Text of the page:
Today, there is a man turning thirty. He attends online meetings at home in a formal shirt and his underwear. Without leaving his home, he manages to create campaigns that meet business goals. He is an industry expert and some people call him an influencer. Everyone knows his name.

We all have a voice but now is the time to think harder on how we use it.

African Echo: How freelancing could help Zambia's ad industry


Zambia’s advertising industry is by no means insulated from entrepreneurial activities.

The Global Entrepreneurship & Development Index respectively ranks Zambia as the ninth and 102nd most-entrepreneurial country in the region and world. In the recent past, entrepreneurship in Zambia has been driven by the lack of formal job opportunities for youth in the private and public labour markets, with youth unemployment levels estimated by the Central Statistical Office to be at 16.3% (September 2017). This, coupled with comparatively low entry-level salaries being offered (where available) and increasing living costs, encourages youth engagement in entrepreneurial activities.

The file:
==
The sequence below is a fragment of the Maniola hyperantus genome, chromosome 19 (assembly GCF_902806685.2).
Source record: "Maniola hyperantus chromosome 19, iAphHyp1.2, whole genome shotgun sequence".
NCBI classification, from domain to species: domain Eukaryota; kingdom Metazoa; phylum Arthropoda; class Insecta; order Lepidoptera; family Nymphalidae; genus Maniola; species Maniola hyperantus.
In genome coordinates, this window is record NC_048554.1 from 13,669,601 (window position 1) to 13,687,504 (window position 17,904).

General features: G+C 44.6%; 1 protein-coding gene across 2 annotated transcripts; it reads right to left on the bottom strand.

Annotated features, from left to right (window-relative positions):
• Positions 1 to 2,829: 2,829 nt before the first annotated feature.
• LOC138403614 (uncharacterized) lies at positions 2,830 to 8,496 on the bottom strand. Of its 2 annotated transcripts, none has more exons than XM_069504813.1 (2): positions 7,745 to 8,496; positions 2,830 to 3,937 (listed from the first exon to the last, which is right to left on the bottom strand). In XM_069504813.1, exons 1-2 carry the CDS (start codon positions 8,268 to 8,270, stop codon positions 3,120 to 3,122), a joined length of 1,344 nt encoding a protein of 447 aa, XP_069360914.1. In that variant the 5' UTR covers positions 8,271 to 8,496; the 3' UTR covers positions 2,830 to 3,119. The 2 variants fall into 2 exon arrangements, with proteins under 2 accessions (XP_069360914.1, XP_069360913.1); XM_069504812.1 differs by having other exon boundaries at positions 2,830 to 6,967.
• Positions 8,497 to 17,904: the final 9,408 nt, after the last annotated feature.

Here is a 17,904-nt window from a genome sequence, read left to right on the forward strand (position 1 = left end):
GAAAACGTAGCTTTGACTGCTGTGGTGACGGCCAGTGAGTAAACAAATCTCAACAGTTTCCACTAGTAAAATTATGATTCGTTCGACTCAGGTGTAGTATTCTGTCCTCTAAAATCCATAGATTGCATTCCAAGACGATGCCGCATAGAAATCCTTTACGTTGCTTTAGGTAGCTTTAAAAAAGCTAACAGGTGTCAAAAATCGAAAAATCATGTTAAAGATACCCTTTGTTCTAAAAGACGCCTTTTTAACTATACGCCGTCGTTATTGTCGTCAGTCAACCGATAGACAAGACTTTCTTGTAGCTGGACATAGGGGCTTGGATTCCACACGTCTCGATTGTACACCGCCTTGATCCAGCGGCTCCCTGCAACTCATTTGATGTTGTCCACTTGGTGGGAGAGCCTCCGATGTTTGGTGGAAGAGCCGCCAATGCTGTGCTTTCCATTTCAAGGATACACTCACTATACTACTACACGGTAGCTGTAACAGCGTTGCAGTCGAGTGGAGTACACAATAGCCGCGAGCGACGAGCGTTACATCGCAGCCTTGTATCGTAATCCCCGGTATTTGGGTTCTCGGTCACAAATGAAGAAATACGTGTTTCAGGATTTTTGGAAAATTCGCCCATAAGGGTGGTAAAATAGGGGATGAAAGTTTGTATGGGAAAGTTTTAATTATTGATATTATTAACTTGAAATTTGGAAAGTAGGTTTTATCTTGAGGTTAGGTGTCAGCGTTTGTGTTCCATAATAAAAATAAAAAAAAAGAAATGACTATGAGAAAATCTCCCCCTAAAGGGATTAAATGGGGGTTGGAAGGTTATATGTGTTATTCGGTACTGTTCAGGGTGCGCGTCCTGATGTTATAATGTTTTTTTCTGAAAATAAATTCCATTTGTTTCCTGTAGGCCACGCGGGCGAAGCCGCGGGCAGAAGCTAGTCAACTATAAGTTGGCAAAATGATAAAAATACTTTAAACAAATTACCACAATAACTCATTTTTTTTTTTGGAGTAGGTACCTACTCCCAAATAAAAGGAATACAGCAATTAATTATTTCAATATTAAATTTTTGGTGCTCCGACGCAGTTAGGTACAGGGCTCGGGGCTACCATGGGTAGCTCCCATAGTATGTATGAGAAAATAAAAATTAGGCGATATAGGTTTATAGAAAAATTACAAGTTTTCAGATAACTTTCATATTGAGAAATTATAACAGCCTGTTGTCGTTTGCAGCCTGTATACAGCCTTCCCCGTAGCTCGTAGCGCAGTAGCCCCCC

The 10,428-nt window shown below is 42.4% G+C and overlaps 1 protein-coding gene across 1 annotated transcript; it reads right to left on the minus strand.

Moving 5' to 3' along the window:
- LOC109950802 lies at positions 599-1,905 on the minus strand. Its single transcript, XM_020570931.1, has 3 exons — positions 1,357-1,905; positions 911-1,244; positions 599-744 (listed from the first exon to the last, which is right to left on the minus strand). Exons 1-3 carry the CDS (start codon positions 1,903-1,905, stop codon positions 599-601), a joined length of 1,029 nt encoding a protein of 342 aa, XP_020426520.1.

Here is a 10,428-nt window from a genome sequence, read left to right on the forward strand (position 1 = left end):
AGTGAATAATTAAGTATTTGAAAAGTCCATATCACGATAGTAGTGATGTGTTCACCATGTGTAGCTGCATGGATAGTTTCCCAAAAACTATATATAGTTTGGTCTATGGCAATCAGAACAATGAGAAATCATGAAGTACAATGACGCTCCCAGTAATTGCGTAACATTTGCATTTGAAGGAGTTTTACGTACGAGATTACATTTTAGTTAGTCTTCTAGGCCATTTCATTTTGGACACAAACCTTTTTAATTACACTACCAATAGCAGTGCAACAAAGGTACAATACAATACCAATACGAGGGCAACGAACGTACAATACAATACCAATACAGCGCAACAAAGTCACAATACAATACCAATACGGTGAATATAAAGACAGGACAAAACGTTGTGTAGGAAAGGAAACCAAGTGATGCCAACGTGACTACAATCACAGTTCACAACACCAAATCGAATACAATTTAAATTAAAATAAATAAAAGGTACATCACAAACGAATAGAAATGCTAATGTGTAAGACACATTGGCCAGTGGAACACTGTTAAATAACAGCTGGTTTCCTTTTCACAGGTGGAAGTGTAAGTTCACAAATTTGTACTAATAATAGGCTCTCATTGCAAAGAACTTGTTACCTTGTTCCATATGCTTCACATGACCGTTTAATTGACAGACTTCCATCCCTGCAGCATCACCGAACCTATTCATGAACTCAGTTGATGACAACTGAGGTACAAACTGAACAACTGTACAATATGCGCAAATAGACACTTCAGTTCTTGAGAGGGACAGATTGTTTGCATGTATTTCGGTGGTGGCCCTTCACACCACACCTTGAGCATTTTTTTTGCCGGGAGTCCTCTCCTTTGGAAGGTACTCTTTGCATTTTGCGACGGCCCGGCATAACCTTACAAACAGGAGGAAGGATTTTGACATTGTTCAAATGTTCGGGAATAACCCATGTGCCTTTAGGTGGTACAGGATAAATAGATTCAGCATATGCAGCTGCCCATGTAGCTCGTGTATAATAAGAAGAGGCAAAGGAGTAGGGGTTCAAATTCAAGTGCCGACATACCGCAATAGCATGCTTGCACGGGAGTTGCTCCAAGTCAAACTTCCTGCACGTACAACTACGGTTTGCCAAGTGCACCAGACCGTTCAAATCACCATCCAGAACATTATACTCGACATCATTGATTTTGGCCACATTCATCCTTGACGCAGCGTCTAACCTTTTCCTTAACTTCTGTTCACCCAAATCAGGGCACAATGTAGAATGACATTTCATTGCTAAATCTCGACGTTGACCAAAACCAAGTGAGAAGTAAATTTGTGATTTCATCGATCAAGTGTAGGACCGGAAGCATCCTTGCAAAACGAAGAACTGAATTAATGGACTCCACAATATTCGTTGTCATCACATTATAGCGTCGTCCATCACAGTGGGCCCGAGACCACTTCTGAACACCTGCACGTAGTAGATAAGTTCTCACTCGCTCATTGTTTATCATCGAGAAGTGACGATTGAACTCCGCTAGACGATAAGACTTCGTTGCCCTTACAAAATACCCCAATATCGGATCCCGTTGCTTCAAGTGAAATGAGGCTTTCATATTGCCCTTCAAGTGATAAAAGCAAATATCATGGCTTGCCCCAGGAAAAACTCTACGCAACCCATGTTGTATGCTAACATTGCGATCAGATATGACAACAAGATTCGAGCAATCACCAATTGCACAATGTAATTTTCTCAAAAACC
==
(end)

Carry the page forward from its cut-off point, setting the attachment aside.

Better-educated, more IT-savvy youth are self-training to become rudimentary designers offering quick cheap solutions to small- and middle-sized, often resident and cost-conscious, companies. On the face of it, such initiatives could be applauded as a hallmark of a free market capitalist economy and the upgrading of oneself. In reality, lack of access to capital for such entrepreneurs and low revenue levels from their target customers limit their ability to grow their businesses, create additional employment and finance a full-service provision to the client (strategy, media buy and expansion into other service offerings).